Like the other day when my van had a flat tire (she has a specially equipped van that allows her to drive). My first thought was, God, you’ve got the wrong person for this one. Remember? This is Joni – the one who’s paralyzed. I can’t exactly hop out, flip open the trunk, grab the jack and spin on a spare! Good grief, I can’t even flag down a passer-by or thumb a ride to a local gas station.
Frankly, I was surprised.
I would have thought God could have given me a trial more in keeping with my limitations. All I could do was sit helplessly in my van and wait for some kind soul to walk by and give me a hand. And wait and wait and wait.
But guess what verse kept floating to the top of my thinking? You guessed it … ‘Dear friends, do not be surprised at the painful trial you are suffering, as though something strange were happening to you’ (I Peter 4:12, NIV).
I know I talk a lot about trials, but I don’t really think I get an unfair share of them. We all encounter adversities virtually every day of our lives. But for as many times as I’ve fallen into trials, they still come as a surprise. It seems I would have learned that lesson from reading those verses in Peter so many times. ‘Don’t be surprised … as though something strange were happening…’”
After mentioning that she is sometimes surprised by adversity that comes into her life, she goes on to ask the question: “So why do trials still come as a surprise to me?” And then she gives an answer to that question. She writes, “I’m certain it’s because I forget what I should know.”
In this quote Joni Erickson Tada mentions that in spite of all the reasons she has for not being surprised when trials come, she still is surprised. And by implication she is admitting that she doesn’t always immediately respond with thanksgiving and joy. And then as an explanation for why she doesn’t immediately respond with “positivity” she states that she believes it is because she forgets what she should know. Well, of course, as we have previously noted she is right. Ultimately, we don’t go through life with an attitude of “positivity” or gratitude because we’re not at the time when trials come believing or focusing on the biblical reasons for giving thanks in everything. Instead, we’re focusing on the unpleasantness and pain that we’re experiencing. We’re looking at the circumstances through the lens of our own understanding and senses. We’re trusting our own fallible interpretation rather than God’s infallible interpretation. The result: anger, fear, discouragement, worry, depression, putting pressure on others, looking for unbiblical ways of securing release from the pain and the possibility of a lot of other unpleasant and even ungodly consequences. In diagram form it is EVENT & UNBIBLICAL INTERPRETATION OF AND UNBIBLICAL FOCUS ON AND UNBIBLICAL BELIEFS ABOUT THE EVENT = UNGODLY AND UNPLEASANT EMOTIONAL AND BEHAVIORAL RESPONSE TO THE EVENT or it is EVENT & GODLY, BIBLICAL INTERPRETATION OF AND BIBLICAL FOCUS ON AND BELIEFS ABOUT THE EVENT = THANKFULNESS , AN ATTITUDE OF “POSITIVITY”.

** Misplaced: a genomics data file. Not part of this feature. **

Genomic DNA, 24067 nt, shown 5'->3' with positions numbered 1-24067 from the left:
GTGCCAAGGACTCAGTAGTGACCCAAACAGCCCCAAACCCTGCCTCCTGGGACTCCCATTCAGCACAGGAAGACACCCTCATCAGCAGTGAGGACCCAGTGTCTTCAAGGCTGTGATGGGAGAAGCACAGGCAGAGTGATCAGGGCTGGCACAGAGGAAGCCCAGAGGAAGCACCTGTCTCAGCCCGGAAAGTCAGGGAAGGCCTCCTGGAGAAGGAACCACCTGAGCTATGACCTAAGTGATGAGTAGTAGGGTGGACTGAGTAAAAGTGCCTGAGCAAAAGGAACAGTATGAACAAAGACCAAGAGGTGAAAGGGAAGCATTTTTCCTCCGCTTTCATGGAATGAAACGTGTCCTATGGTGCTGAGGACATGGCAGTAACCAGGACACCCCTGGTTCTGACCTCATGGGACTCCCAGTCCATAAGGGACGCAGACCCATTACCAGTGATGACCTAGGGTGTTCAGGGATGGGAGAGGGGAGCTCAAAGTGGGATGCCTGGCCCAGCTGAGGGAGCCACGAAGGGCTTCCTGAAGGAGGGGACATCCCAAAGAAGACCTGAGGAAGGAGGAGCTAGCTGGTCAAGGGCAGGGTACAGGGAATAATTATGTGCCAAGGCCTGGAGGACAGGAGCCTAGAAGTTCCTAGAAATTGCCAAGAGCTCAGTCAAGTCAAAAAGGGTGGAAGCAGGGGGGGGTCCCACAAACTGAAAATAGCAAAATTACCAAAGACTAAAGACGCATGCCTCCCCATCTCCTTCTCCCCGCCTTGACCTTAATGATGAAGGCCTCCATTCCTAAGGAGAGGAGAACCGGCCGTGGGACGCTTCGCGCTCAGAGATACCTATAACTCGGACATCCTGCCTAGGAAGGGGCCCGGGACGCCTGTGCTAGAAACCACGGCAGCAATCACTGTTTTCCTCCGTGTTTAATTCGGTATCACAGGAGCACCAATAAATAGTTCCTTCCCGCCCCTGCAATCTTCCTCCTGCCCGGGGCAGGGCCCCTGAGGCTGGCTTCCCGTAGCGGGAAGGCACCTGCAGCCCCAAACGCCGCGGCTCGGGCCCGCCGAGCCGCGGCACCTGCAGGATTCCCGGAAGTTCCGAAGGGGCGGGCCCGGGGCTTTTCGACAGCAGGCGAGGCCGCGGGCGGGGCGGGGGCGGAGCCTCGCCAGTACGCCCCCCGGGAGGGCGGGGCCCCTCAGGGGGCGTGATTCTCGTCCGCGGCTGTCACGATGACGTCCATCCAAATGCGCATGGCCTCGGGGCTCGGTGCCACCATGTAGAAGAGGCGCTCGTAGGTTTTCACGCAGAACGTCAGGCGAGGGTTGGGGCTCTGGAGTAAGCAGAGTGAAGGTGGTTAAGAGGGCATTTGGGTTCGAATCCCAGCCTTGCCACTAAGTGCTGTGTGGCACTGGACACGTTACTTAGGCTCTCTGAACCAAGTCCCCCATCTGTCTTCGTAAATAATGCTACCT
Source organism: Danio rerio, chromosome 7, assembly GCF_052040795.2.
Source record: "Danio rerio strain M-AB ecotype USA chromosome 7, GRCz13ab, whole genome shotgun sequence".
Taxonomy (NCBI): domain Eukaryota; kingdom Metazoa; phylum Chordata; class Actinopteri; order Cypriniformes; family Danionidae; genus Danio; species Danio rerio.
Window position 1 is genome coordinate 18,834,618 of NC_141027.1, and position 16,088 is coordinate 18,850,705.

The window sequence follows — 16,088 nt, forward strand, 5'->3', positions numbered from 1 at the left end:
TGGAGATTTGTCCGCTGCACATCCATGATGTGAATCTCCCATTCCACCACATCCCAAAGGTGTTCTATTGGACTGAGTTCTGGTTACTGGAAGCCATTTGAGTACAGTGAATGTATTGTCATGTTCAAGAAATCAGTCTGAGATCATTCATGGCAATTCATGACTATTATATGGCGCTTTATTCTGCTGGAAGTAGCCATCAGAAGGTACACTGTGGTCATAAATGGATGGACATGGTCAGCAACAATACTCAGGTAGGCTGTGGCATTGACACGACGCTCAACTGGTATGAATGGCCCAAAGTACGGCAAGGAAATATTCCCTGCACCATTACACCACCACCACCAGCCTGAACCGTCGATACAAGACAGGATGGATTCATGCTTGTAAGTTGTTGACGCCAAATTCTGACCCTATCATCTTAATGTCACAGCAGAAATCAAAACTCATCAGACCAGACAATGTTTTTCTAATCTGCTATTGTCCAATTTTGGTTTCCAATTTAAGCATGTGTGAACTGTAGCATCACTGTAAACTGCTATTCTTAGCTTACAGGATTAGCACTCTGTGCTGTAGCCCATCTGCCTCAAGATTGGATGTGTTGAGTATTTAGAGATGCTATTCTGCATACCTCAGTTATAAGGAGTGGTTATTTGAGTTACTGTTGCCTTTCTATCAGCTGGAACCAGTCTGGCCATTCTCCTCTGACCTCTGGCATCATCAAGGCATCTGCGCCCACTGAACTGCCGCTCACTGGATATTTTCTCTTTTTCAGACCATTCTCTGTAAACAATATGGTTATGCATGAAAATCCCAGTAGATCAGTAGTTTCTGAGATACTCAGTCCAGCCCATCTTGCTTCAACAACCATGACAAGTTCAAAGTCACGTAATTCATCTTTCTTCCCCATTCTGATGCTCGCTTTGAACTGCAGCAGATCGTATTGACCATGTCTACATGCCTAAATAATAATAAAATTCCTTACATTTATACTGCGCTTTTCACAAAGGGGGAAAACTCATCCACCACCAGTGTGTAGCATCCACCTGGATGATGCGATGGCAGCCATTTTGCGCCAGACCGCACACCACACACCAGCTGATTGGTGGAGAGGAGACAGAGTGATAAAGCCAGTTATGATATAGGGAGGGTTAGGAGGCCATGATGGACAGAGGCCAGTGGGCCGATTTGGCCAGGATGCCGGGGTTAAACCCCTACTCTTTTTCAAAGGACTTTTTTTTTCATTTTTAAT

That in general is the answer to the question, what is it that hinders us from being thankful in everything (I Thessalonians 5:18). In the next post, I want to mention other specific factors that may promote an attitude of negativity and hinder us from maintaining an attitude of “positivity.”.